How to: Pitch Music to Local Media

Music media is in many ways, a strange and niche world. Riddled with complex aspects, heady PR and, at times, agendas (and yes, broadly, everyone does know each other, especially somewhere like Ireland). It can be hard to grab attention for your music.

Personally, I’ve worked at a local, national and international level: at various times in my career, I’ve written regularly for NME and The Sunday Business Post, Bandcamp and The Fly. One of my most regular outlets, though, and perhaps the most under-utilised, has prompted this long-form post, which you’ll find in my email signature from now on.

I write, and have done for at least five years, a full-page weekly mid-length feature interview, and a side column, for the Dublin Gazette, a Dublin region paper which is read by approximately 300,000 people weekly, or 20% of the population of the city.

Most of my features are based on interviews, and I get a hugely mixed bag: we’ve featured acts with just a couple of singles out, and huge international names: Elton John, Stereophonics, John Lydon, Fontaines D.C and Glass Animals in recent years, which means all of those acts have deemed our audience worth tapping into.

I’m not going to talk excessively about the Gazette specifically here, but go much broader, on local media. I think musicians should engage with us more. But why, and how?

Why Target Local Media

First of all, the obvious reason: you get a large audience that is far less tapped into than most other markets: many of my Dublin Gazette features start out with someone asking to feature in another publication I write for. More often than not, bands don’t bother to contact local media themselves, and stick to targetting national level publications and music-specific publications. Both of which you should do, too, of course, but especially with general subject matter national publications (like the Irish Times or Independent), you’re far, far less likely to get featured. Especially as a less established band.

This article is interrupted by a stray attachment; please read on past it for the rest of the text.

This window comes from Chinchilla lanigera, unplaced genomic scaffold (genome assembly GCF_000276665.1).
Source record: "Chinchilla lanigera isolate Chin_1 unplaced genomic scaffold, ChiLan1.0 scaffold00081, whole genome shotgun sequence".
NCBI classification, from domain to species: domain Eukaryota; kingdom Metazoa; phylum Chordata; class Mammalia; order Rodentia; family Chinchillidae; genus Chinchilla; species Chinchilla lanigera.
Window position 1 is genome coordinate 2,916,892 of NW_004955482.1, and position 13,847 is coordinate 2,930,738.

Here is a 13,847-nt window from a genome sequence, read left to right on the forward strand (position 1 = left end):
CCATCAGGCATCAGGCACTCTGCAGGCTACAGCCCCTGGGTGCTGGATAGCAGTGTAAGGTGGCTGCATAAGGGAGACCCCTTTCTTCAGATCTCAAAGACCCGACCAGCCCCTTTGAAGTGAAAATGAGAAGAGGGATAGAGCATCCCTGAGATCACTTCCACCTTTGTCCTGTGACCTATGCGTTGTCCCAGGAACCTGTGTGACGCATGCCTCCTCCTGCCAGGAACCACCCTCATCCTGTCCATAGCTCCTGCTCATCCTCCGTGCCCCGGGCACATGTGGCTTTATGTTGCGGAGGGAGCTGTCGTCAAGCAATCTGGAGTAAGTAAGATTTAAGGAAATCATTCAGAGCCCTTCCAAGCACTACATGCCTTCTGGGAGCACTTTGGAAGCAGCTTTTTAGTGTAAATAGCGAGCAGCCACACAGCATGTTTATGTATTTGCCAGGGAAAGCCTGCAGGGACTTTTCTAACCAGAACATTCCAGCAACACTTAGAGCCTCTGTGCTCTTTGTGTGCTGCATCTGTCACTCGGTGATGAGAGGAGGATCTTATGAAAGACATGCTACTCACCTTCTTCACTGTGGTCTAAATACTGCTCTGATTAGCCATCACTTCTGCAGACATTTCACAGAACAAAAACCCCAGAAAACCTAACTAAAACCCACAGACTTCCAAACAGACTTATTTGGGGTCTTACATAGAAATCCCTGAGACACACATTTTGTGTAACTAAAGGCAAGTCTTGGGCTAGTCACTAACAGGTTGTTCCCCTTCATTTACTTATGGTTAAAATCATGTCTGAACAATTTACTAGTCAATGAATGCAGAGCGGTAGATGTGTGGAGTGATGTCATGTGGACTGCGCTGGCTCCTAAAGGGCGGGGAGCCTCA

There’s more, though:

  • It’s stating the obvious, but if you’re looking to sell tickets in a city, local media is where to do it. You can guarantee close to 100% of the audience could hypothetically go to your gig. You don’t get that in national media.
  • Local acts are far more likely to get coverage. A new breakthrough act in a small city may get attention simply as something new and local in a regional paper. Unless there’s growing hype, you can forget that in the nationals.
  • Building a profile of media coverage is valuable for a band when it comes to things like booking shows and showing that people have an interest in what you’re doing. This is a good way to do that.

Ålesund: “our common ground as a band is the cinematic, epic, soundscape vibe.”

As a Bristol-based four-piece with a Scandinavian-style name, Ålesund evoke the soundscapes that seem to inspire them, with the kind of ethereal, spaced-out, scenic type of alt-pop that’s been made famous by the likes of Sigur Ros.

The relative newcomers were making waves when covid hit, touring across Europe and establishing themselves as one to watch in a style of music dominated by soulful melodies and clever delicacy. New singles ‘Lightning’ and forthcoming EP ‘A Thread In The Dark’ are the product, to a degree, of being forced to slow down.